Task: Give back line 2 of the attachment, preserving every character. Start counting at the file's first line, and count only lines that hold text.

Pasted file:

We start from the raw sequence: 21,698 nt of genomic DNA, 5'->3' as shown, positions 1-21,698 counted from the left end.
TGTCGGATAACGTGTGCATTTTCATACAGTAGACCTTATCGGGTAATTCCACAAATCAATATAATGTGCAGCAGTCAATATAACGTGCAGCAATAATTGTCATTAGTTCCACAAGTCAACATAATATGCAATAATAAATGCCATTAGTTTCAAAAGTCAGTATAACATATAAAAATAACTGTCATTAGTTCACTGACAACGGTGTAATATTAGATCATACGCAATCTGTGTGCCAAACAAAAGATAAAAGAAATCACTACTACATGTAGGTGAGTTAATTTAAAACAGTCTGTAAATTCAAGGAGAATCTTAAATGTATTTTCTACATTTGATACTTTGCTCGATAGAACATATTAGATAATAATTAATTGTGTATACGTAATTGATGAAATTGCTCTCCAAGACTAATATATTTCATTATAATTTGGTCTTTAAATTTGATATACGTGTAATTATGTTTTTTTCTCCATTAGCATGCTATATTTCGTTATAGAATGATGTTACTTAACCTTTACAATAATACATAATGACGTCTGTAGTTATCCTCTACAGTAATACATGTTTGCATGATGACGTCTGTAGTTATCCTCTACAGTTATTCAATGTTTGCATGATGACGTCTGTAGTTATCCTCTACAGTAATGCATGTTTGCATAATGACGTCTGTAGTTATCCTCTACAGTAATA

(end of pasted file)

TGTCGGATAACGTGTGCATTTTCATACAGTAGACCTTATCGGGTAATTCCACAAATCAATATAATGTGCAGCAGTCAATATAACGTGCAGCAATAATTGTCATTAGTTCCACAAGTCAACATAATATGCAATAATAAATGCCATTAGTTTCAAAAGTCAGTATAACATATAAAAATAACTGTCATTAGTTCACTGACAACGGTGTAATATTAGATCATACGCAATCTGTGTGCCAAACAAAAGATAAAAGAAATCACTACTACATGTAGGTGAGTTAATTTAAAACAGTCTGTAAATTCAAGGAGAATCTTAAATGTATTTTCTACATTTGATACTTTGCTCGATAGAACATATTAGATAATAATTAATTGTGTATACGTAATTGATGAAATTGCTCTCCAAGACTAATATATTTCATTATAATTTGGTCTTTAAATTTGATATACGTGTAATTATGTTTTTTTCTCCATTAGCATGCTATATTTCGTTATAGAATGATGTTACTTAACCTTTACAATAATACATAATGACGTCTGTAGTTATCCTCTACAGTAATACATGTTTGCATGATGACGTCTGTAGTTATCCTCTACAGTTATTCAATGTTTGCATGATGACGTCTGTAGTTATCCTCTACAGTAATGCATGTTTGCATAATGACGTCTGTAGTTATCCTCTACAGTAATA